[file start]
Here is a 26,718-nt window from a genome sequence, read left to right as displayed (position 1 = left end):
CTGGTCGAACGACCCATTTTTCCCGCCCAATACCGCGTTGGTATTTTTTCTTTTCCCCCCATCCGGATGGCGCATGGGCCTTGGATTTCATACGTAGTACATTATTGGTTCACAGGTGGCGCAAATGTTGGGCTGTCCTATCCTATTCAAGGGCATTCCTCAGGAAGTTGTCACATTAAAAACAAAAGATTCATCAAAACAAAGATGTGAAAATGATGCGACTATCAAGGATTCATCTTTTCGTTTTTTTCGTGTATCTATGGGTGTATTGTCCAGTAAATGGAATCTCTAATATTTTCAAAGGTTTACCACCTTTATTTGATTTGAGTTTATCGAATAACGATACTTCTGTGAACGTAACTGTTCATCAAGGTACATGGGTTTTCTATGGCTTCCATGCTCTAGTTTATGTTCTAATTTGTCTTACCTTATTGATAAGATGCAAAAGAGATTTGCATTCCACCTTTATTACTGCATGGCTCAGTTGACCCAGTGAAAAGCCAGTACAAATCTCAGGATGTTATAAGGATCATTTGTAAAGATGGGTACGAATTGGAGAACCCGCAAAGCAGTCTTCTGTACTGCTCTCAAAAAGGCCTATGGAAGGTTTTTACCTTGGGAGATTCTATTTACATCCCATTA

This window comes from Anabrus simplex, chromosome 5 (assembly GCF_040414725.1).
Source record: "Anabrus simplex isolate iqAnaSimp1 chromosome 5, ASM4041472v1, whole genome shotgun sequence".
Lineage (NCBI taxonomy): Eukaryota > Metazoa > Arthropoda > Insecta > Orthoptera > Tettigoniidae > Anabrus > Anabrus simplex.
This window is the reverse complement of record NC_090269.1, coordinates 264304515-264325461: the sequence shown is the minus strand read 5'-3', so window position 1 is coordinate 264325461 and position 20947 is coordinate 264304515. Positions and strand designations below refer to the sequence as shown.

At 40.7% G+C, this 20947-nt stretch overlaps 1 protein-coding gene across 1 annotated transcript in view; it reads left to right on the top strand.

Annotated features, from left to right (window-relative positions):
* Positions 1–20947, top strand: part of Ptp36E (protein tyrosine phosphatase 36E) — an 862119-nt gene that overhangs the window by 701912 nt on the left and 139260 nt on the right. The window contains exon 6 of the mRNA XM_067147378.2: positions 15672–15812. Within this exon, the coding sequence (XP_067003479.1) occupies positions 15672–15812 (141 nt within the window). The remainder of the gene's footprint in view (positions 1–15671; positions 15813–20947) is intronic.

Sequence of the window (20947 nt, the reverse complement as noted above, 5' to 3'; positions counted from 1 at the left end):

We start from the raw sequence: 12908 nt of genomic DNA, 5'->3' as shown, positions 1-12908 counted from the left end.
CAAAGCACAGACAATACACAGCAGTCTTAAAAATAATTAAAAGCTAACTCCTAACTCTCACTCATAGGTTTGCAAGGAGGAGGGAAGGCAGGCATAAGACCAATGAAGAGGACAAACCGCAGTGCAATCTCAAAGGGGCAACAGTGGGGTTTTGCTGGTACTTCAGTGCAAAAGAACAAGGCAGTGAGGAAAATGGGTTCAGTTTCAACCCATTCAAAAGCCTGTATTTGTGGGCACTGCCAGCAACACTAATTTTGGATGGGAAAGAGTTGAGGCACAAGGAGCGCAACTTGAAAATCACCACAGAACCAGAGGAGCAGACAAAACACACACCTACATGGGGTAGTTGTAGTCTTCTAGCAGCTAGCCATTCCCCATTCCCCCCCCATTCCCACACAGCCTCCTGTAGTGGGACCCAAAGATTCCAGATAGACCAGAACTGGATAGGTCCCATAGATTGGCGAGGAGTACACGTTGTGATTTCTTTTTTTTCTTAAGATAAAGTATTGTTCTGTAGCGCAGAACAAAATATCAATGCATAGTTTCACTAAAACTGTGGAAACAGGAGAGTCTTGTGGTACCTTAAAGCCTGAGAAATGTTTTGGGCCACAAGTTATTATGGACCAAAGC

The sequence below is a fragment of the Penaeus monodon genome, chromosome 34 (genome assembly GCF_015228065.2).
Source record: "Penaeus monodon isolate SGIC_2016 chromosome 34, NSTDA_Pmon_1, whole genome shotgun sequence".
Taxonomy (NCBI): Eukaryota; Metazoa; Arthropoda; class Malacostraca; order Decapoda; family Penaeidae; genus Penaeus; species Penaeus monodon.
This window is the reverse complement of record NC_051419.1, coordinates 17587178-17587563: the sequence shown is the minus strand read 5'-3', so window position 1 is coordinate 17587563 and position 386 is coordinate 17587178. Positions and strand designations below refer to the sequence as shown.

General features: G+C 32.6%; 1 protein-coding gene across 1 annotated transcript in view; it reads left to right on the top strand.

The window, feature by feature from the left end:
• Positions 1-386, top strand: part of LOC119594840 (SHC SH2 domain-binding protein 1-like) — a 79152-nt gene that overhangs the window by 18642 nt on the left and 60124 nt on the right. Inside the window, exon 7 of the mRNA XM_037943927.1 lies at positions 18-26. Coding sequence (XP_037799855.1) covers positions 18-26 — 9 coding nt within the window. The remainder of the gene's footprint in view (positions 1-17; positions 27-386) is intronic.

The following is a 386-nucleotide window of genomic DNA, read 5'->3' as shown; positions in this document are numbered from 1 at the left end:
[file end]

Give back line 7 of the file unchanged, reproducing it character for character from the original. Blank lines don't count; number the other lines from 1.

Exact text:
At 40.7% G+C, this 20947-nt stretch overlaps 1 protein-coding gene across 1 annotated transcript in view; it reads left to right on the top strand.